Attorney claims further analysis of evidence disproves Coronado mansion suicide

SAN DIEGO – An attorney for Rebecca Zahau's family claimed Tuesday that further analysis of evidence proves that she did not commit suicide in her boyfriend's Coronado mansion in 2011.

Attorney Keith Greer filed a wrongful death lawsuit on behalf of Zahau's family that alleges that  Adam Shacknai, the brother of Zahau’s boyfriend, killed her. Tuesday, he told FOX 5 that new evidence boosts their case against him.

Zahau, 32, was found naked and hanging from the second-story balcony of the Spreckels Mansion in Coronado in July 2011.

“She was actually strangled and killed before she was hung off the deck,” Greer said.

Greer said his team of investigators has uncovered a new piece of evidence which calls into question the suicide ruling by the San Diego County Medical Examiner. He said the evidence indicates that Zahau was sexually assaulted on the night of her death.

In court documents filed by Greer, experts stated Zahau’s DNA was found all over the handle of a steak knife. The original investigation confirmed that Zahau's blood was on the handle. A later investigation determined it was Zahau's menstrual blood, Greer said.

“She was violated by the handle of the knife that was inserted into her,” the attorney alleged.

Greer also said evidence in the form of a mysterious message painted on Zahau's bedroom door links Adam Shaknai to the scene of her death.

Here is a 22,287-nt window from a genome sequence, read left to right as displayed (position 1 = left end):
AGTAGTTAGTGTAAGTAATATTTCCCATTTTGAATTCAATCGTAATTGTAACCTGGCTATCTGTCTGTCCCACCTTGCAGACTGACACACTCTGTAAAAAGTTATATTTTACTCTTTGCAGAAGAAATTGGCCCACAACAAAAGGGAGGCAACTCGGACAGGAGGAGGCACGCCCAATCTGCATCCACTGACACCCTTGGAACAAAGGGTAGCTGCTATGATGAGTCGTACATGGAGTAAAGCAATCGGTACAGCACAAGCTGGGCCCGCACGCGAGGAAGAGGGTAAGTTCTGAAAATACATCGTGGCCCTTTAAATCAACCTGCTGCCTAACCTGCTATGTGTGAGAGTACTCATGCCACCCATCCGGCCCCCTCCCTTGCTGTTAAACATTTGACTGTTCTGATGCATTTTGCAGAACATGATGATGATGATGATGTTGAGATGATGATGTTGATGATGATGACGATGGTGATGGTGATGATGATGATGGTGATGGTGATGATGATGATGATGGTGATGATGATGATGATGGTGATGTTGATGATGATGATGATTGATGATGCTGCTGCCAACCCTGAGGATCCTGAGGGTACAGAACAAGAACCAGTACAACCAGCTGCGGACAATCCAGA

“There were characteristics of the handwriting on the door that were similar to characteristics that were similar to Adam's and not similar to Rebecca's,” he said.

Sheriff's investigators concluded that Zahau painted the message on the door, and the official ruling on Zahau's death has always been suicide. The Zahau family has never accepted that ruling, and Greer said the blood evidence and handwriting analysis presented in the wrongful death suit boosts their case against Adam Shacknai.

Expert witness Dr. Cyril Wecht found Zahau had suffered four blows to the head and she had marks on her neck indicating strangulation, Greer said. It shows not only was she knocked unconscious, but she was strangled to death prior to hanging off the balcony.

Greer also pointed to a rope in the case. He said it was a ski boat rope cut in three pieces. A knotting expert found these knots tied in the rope were nautical/maritime knots. Greer said one of the knots was similar in nature of a boat being docked to shore and the noose tied to the bed had these similar knots.

"The defendant Adam Shacknai was a tugboat captain, someone who was very familiar with maritime knotting," Greer said.

Shacknai and his attorneys have maintained his innocence throughout the legal proceedings.

The defense attorney filed a motion in November against Greer to exclude the expert testimony in the case.

The civil trial is scheduled for February 23.

The Zahau family is not pushing forward with their lawsuit to collect money, Greer said. “The family says even if [Shacknai offers a monetary settlement it] doesn’t matter what it is, they are going to say no to it because it’s dirty money," he said. "It’s a matter of honor at this point. They want to clear their sister's name and expose the person who did this."